John Millman’s US Open odyssey is over following a sapping quarter-final loss to Serbian superstar Novak Djokovic.
Djokovic downed Millman 6-3 6-4 6-4 in a drama-charged war of attrition to end the unseeded Australian’s gallant run and reach his 11th semi-final in New York.
With Millman making headlines for his stirring fourth-round triumph over Roger Federer, the Australian was able to drag Djokovic out of his comfort zone with some incredible retrieving on another steamy night at Arthur Ashe Stadium.
After the match, the 29-year-old Queenslander said he hopes his against-the-odds tale inspires a whole new generation of players in Australia.
“The support has been overwhelming back home. I’m very appreciative of it. I just encourage anyone who’s maybe been inspired about our game to get out there and pick up a racquet, give it a go,” he said.
“In a day or two’s time I’ll be yesterday’s news… there’s a lot of things happening that I reckon’s more important than hitting a tennis ball” – John Millman pic.twitter.com/zPc9oDhrNi
— Charles Croucher (@ccroucher9) September 6, 2018
He plans on splashing out on his family after collecting the biggest pay cheque of his career.
In addition to a rankings rise from 55th to a projected 37th in the world, Millman will bank $US475,000 ($A660,000) after claiming Federer’s prized scalp en route to the last eight of a grand slam for the first time.
One of the most popular players on the tour, despite having only accrued modest earnings during an injury-plagued 12-year pro career, Millman plans on sharing the spoils with his nearest and dearest.
“I’ve thought about that. I know the folks are going away on an overseas trip at the end of the year. Hopefully I can throw a bit of money their way to make it a little bit more enjoyable,” Millman said.
“Mum, dad, Shona my oldest sister, Rob her husband and their two little kids are going to be in Europe, so hopefully I’d love to give them a little treat over there.”
Just like Federer two nights earlier against Millman, Djokovic looked in distress as Millman toiled valiantly to turn the match into a physical endurance test.
But the 13-time major winner’s class ultimately told, gaining a decisive break in each set to advance to a last-four meeting with rejuvenated 2014 runner-up Kei Nishikori.
Despite the straight-sets scoreline, Djokovic admitted he needed to dig deep to keep Millman at bay and eventually prevail after two hours and 49 minutes.
“I was struggling, he was struggling, we were all sweating,” Djokovic said.
“I was just trying to hang in there and try to find a way to win the match. But definitely it was not easy conditions to play in.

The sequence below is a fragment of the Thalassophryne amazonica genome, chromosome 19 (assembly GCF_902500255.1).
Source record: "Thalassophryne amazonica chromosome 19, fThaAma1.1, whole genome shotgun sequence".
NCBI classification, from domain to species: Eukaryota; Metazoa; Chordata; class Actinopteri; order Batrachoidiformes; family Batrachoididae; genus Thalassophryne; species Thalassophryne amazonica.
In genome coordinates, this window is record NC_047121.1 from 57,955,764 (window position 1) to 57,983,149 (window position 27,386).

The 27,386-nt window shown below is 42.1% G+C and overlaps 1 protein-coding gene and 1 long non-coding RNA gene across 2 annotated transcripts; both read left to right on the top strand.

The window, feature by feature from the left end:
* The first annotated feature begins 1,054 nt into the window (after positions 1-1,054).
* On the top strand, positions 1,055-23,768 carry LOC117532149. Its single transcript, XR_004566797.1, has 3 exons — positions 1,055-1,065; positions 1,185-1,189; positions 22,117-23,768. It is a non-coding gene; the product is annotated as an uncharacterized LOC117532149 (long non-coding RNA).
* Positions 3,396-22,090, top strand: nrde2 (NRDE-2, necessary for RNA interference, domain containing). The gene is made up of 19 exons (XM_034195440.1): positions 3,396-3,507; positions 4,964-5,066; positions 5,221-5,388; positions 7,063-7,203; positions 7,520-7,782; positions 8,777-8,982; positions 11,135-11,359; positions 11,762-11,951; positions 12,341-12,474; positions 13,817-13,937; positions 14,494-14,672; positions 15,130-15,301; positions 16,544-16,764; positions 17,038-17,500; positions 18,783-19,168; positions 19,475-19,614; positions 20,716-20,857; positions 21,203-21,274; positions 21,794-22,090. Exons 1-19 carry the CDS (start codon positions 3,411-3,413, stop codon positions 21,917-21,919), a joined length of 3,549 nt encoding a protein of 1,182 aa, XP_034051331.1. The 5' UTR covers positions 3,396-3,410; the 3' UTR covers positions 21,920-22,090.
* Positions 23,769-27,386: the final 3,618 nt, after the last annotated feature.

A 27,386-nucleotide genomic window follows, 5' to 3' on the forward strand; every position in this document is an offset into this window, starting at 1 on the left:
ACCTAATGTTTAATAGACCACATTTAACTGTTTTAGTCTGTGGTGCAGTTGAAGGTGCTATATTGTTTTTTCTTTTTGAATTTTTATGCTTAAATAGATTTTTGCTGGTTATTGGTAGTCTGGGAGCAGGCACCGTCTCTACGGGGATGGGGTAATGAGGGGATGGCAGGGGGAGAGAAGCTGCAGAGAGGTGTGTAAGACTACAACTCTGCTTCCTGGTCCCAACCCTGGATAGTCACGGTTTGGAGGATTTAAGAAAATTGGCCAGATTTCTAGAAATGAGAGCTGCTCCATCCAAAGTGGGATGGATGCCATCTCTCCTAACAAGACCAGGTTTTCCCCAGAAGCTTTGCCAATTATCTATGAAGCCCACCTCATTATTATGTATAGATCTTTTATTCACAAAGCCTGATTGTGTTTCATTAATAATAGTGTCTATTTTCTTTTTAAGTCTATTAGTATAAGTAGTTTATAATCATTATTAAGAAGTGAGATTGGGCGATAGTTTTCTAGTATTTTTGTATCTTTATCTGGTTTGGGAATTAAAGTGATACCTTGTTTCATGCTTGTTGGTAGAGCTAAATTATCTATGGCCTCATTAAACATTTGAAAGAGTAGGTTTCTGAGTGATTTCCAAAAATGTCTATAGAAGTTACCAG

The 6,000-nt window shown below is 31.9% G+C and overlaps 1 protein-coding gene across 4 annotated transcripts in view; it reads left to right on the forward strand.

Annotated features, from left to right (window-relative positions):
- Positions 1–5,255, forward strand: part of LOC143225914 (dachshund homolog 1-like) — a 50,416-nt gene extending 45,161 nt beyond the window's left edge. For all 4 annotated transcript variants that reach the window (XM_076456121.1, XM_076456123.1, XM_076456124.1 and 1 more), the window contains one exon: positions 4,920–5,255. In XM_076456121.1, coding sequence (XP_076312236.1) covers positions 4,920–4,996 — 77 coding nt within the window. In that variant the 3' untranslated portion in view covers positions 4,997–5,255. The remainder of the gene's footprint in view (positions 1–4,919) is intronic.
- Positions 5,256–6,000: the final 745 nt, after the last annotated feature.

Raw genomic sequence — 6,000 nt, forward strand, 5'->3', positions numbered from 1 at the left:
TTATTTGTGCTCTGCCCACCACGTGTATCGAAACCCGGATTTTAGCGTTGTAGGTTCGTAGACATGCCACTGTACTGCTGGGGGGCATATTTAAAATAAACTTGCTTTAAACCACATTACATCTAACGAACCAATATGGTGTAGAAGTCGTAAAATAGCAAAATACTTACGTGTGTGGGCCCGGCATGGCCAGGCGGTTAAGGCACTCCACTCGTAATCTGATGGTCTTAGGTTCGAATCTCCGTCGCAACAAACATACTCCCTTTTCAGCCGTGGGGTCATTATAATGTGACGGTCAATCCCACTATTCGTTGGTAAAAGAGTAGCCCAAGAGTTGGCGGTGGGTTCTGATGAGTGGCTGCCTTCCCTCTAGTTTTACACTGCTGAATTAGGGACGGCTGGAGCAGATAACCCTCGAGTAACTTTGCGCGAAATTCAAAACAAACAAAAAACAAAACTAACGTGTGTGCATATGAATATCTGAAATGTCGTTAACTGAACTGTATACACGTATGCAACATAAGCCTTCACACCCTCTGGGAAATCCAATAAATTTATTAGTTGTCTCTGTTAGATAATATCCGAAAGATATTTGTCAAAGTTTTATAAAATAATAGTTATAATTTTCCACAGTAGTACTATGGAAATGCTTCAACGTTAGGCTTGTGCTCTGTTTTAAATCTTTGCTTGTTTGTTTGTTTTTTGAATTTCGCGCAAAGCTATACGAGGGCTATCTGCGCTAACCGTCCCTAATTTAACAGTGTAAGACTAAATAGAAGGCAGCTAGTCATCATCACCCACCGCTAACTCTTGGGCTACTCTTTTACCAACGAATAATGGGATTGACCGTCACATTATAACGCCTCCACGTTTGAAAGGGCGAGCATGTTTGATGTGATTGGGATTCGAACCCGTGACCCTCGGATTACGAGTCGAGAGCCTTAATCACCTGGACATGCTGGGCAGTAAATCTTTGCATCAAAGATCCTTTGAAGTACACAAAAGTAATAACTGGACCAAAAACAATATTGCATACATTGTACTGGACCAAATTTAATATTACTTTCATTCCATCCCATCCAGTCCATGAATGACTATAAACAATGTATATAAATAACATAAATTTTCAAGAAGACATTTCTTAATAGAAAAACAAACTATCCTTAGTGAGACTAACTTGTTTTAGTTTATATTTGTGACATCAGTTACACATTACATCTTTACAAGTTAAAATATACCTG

Full credit for John for putting up a great battle. He’s truly a great fighter.”
Millman indeed took the fight to the reigning Wimbledon champion in a showdown featuring the last two players to topple Federer this season.
Just as he did against Federer, Millman dropped the opening service game of the match to fall behind 3-0.
And as against Federer, that was enough to lose the first set after Djokovic benefited from a lucky net cord and then fought off a break point in the final game to serve the set out.
The two combatants received a standing ovation after one spectacular rally in the opening game of the second set, with even Rupert Murdoch rising from his seat.
The lung-busting rallies were appearing to take their toll on Djokovic.
Upon missing a gimme volley – after Millman retrieved a lob with some incredibly scrambling – and then pushing a return wide, Djokovic staggered back into position before tipping water over his head at the changeover.
There was more drama three games later as Millman left the court “to change his attire due to the humid conditions”.
The USTA later released a statement, saying he was allowed because the excessive sweat on the court could have proved hazardous.
After saving 11 of 12 break points, Millman wasn’t able to fend off a 13th as Djokovic delivered a hammer blow to snatch the second set and leave Millman facing tennis’s version of mission impossible.
Djokovic had won all 183 of his grand slam matches in which he’d enjoyed a two-sets-to-love lead.
But there was one final twist, the former world No.1 dropped serve for the only time after receiving successive shot-clock violations and then dragged a forehand wide to allow Millman to level up the third set.
But, not to be denied, Djokovic broke straight back to take the match to enhance his perfect semi-final record in New York to 11 from 11.
Millman will have little time to celebrate his watershed week.
He will fly to Europe less than 24 hours after his Open exit to lead Australia into Davis Cup battle against Austria starting on Friday week.